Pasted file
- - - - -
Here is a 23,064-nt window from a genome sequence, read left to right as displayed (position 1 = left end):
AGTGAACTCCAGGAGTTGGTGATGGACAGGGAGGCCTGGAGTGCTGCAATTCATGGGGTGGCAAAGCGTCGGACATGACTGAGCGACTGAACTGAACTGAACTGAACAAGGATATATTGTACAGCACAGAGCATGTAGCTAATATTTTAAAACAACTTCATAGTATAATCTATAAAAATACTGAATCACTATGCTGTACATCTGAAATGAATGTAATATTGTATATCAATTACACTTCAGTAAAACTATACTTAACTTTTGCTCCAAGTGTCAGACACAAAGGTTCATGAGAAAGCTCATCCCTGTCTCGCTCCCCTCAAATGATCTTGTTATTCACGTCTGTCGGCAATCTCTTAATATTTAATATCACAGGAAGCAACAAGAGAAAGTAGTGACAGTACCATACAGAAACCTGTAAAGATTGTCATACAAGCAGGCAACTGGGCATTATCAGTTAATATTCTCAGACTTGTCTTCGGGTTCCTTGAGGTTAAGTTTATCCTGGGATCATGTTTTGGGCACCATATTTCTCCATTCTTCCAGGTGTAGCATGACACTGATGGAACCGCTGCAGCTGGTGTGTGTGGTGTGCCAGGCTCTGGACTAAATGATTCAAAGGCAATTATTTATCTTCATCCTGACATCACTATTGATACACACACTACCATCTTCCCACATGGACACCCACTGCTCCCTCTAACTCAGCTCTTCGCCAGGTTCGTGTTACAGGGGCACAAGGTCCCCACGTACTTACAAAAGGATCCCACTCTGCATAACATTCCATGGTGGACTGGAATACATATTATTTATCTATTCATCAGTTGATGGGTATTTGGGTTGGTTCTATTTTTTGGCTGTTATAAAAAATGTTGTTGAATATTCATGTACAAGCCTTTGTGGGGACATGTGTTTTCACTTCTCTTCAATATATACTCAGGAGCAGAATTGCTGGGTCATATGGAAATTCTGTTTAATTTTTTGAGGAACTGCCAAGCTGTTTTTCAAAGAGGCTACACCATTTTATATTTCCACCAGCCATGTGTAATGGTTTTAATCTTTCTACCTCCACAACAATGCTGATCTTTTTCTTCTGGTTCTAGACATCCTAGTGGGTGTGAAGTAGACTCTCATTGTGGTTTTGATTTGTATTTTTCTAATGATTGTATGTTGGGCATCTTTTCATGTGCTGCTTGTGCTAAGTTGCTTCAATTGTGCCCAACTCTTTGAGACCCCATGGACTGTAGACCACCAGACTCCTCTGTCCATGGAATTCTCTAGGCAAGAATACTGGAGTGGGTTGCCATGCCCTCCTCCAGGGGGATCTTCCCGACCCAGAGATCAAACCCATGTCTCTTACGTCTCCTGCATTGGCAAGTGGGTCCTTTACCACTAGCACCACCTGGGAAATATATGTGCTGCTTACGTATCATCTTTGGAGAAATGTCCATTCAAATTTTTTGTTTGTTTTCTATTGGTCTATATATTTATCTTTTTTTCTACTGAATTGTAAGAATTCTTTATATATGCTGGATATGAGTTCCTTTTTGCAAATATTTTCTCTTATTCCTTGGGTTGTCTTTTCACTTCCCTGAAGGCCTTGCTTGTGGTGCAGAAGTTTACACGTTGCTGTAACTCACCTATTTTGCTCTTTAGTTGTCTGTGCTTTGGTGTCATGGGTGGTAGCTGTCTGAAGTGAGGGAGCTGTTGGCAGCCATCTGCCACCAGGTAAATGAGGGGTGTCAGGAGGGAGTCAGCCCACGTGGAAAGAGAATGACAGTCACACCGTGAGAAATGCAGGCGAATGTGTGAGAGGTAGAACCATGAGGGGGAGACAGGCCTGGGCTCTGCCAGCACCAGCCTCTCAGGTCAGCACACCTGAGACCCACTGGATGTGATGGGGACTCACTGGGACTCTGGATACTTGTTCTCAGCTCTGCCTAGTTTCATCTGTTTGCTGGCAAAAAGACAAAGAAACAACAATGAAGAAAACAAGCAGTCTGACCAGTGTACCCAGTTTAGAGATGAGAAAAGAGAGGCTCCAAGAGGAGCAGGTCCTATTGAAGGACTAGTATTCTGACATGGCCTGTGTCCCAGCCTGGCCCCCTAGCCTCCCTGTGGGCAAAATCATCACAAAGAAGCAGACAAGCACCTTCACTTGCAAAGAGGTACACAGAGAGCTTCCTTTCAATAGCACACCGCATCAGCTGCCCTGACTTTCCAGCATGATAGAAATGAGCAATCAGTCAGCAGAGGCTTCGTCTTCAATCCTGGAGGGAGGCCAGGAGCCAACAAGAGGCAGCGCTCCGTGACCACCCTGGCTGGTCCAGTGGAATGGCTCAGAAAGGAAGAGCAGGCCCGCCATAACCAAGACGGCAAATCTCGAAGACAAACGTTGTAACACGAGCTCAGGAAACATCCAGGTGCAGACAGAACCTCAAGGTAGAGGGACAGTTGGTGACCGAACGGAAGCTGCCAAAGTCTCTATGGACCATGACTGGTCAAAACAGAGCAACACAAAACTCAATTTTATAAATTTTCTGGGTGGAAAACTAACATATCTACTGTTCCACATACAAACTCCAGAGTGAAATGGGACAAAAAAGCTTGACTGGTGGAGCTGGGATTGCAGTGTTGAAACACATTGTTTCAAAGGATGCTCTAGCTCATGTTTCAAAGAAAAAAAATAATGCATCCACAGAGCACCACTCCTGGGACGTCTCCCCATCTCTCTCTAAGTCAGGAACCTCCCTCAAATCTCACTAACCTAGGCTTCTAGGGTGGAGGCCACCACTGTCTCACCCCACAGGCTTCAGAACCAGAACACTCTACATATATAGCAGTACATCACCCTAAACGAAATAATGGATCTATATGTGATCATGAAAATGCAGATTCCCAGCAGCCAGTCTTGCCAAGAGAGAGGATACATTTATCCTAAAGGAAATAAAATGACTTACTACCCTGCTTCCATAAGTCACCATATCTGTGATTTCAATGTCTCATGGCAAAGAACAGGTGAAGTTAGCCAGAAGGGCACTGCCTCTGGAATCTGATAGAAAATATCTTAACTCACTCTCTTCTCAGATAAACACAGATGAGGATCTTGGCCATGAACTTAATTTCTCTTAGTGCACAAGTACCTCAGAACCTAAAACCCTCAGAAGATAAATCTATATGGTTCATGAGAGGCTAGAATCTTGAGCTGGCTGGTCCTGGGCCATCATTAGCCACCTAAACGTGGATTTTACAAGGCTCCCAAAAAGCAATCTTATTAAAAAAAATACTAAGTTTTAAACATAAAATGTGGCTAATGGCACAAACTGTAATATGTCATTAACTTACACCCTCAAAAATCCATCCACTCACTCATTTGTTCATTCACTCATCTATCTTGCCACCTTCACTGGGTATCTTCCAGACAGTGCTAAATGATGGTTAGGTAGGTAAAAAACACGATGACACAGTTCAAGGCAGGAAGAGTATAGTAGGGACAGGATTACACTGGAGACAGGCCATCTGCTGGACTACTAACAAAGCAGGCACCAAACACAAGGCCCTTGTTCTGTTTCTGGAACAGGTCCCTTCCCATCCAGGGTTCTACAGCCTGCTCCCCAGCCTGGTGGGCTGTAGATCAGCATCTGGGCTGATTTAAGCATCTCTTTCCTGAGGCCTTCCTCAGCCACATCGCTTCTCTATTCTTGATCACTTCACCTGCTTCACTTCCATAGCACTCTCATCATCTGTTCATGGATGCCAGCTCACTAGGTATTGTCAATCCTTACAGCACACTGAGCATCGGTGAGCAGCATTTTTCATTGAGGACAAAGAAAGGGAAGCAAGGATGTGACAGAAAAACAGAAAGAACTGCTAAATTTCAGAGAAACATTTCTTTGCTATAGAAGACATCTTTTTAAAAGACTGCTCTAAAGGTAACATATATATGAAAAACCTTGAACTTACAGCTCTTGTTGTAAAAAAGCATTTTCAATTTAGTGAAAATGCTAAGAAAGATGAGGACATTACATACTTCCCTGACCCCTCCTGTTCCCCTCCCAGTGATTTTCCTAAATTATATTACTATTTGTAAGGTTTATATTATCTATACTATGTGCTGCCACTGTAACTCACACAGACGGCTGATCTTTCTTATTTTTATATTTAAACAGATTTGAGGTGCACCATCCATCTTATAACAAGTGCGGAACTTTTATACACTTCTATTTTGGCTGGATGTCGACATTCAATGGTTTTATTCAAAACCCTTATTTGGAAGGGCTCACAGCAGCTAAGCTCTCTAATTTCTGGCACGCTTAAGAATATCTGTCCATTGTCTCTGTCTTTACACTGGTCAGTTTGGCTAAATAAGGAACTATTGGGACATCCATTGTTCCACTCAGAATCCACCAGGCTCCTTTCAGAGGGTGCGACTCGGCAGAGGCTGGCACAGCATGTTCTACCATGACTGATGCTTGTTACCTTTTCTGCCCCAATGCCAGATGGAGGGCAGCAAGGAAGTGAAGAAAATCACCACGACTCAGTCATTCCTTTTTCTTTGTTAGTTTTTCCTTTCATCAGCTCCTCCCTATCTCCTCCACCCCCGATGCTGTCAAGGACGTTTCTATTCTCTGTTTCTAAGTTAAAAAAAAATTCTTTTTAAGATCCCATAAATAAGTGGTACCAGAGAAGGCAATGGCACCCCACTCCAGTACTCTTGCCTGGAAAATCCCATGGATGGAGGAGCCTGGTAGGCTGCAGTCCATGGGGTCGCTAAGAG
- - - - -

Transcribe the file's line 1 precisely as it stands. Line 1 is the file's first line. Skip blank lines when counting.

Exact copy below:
Here is a 23,064-nt window from a genome sequence, read left to right as displayed (position 1 = left end):